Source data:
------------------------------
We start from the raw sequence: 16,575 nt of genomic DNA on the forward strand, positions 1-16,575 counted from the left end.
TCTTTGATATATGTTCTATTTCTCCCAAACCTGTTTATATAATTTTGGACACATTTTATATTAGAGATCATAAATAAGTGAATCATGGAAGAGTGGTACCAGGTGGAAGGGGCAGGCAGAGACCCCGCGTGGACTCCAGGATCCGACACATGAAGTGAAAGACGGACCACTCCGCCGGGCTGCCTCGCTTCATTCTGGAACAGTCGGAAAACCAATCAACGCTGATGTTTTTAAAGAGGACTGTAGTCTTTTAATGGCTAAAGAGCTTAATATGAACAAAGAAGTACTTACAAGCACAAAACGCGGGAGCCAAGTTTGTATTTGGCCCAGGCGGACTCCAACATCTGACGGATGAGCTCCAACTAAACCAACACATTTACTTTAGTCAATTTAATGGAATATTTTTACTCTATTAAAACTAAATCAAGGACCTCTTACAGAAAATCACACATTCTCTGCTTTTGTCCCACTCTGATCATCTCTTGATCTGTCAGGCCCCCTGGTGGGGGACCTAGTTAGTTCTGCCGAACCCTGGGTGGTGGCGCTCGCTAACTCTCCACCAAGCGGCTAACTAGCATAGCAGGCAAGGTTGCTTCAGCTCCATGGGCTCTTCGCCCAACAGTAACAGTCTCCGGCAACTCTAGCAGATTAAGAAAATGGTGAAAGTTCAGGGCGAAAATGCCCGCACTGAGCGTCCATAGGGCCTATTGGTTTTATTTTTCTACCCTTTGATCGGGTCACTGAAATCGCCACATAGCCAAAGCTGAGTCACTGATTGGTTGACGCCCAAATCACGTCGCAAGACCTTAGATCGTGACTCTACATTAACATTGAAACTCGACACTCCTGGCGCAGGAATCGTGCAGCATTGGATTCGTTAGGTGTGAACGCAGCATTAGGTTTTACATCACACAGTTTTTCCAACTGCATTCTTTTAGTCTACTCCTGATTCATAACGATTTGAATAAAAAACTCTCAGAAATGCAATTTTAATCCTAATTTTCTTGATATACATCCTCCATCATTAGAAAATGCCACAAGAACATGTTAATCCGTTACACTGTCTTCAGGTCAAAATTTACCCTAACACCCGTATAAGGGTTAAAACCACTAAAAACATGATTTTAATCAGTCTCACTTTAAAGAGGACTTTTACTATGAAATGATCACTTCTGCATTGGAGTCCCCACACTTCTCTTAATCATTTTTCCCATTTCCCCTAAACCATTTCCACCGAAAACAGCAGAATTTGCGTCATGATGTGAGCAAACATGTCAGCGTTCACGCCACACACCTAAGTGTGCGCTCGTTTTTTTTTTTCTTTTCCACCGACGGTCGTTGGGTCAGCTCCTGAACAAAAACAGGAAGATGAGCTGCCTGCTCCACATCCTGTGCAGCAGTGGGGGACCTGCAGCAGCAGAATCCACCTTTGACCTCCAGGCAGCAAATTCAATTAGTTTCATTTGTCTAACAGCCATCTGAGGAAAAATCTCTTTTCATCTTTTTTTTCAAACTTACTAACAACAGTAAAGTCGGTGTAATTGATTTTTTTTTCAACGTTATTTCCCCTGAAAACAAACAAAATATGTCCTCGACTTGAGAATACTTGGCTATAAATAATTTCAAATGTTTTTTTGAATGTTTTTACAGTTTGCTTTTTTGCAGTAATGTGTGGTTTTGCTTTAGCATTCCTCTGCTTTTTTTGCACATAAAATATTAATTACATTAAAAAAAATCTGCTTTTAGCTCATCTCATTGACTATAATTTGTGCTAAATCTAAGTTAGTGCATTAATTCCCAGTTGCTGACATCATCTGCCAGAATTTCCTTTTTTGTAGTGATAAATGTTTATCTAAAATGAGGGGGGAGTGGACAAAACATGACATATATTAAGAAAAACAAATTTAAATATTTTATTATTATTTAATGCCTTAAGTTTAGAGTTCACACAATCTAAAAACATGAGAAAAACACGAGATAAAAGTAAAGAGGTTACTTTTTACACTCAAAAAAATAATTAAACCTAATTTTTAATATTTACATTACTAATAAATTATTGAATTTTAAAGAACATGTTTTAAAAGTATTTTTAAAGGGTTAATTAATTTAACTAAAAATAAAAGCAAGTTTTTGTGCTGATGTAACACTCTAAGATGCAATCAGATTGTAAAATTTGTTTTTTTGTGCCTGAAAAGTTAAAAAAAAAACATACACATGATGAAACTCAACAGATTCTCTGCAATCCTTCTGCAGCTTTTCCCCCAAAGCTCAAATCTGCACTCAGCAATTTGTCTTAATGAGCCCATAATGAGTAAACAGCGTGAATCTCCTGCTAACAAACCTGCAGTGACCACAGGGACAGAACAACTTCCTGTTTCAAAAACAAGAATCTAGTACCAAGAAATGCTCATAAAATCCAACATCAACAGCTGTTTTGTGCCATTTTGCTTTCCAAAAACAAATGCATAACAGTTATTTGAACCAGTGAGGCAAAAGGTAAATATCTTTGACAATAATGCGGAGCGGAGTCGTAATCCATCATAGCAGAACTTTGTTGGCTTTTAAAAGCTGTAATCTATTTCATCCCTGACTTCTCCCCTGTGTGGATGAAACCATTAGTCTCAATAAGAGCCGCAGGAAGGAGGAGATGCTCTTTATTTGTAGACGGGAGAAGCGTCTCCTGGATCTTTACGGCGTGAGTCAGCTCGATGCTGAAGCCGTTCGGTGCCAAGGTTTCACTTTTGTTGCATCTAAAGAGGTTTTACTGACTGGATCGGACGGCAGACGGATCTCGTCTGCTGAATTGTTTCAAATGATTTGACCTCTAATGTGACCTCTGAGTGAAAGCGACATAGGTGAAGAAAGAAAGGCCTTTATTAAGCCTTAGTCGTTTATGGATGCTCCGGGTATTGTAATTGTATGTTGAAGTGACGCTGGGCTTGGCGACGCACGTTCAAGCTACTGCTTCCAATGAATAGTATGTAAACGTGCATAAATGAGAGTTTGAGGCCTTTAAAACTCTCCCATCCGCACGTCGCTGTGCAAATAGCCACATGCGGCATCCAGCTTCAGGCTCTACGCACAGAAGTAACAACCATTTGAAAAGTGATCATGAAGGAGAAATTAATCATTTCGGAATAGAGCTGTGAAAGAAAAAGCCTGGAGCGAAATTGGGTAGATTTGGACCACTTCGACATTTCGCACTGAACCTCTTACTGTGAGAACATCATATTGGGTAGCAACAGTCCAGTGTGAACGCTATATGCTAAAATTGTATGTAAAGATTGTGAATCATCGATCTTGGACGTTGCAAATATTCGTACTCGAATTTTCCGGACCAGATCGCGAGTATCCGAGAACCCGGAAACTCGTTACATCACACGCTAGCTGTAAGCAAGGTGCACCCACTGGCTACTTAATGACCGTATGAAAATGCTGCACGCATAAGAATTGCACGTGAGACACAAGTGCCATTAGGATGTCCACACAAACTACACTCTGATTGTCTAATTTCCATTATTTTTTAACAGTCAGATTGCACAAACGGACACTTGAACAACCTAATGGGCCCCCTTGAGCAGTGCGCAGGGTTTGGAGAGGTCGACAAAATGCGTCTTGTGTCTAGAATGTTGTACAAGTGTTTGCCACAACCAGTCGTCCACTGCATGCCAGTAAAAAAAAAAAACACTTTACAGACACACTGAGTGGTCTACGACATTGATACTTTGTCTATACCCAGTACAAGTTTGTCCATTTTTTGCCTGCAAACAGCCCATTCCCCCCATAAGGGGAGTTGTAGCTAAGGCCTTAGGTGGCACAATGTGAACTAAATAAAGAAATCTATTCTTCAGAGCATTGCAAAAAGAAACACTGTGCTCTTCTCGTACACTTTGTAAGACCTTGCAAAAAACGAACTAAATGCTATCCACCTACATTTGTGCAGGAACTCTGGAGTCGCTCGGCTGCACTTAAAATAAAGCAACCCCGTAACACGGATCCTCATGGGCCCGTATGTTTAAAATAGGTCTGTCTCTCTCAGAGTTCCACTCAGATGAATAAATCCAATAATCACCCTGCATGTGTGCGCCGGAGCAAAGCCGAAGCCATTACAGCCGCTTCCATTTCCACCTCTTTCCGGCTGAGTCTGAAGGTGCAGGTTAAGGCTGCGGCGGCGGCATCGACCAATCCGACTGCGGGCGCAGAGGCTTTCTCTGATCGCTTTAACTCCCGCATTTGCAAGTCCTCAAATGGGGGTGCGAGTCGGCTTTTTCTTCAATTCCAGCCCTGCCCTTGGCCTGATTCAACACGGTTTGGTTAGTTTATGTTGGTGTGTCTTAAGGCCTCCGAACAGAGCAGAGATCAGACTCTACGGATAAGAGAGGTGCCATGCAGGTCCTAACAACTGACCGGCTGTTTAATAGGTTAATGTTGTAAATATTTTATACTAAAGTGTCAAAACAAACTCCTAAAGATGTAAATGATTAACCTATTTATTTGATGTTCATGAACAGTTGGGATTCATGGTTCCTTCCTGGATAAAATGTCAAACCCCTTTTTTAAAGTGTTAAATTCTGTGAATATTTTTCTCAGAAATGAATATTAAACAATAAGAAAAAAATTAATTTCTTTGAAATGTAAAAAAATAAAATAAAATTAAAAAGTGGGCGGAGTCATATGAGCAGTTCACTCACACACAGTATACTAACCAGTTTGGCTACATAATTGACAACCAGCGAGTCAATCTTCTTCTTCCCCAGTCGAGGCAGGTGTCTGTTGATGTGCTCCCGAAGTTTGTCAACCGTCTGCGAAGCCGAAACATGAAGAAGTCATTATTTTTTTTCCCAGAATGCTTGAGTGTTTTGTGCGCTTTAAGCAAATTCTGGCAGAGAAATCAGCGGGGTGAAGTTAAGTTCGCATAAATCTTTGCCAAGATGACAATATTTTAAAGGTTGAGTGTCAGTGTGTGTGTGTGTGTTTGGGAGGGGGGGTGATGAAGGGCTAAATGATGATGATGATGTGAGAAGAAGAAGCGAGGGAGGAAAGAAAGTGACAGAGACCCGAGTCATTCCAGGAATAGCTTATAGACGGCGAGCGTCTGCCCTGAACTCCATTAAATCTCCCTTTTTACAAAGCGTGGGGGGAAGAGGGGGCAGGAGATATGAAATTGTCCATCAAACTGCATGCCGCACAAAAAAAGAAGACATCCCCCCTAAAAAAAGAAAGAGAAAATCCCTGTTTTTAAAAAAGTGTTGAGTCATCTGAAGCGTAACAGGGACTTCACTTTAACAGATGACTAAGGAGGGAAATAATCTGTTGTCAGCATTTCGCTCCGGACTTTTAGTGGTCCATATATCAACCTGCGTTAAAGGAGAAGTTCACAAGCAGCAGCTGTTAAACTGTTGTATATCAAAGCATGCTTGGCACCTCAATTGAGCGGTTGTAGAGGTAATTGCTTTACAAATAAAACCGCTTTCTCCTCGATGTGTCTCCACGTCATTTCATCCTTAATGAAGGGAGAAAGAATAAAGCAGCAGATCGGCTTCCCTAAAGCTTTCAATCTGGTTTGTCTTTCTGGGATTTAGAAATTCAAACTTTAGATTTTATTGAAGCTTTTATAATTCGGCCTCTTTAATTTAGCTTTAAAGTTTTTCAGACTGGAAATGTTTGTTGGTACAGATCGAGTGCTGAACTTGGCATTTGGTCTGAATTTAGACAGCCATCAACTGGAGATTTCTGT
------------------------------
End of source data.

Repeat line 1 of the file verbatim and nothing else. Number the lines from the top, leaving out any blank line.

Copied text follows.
We start from the raw sequence: 16,575 nt of genomic DNA on the forward strand, positions 1-16,575 counted from the left end.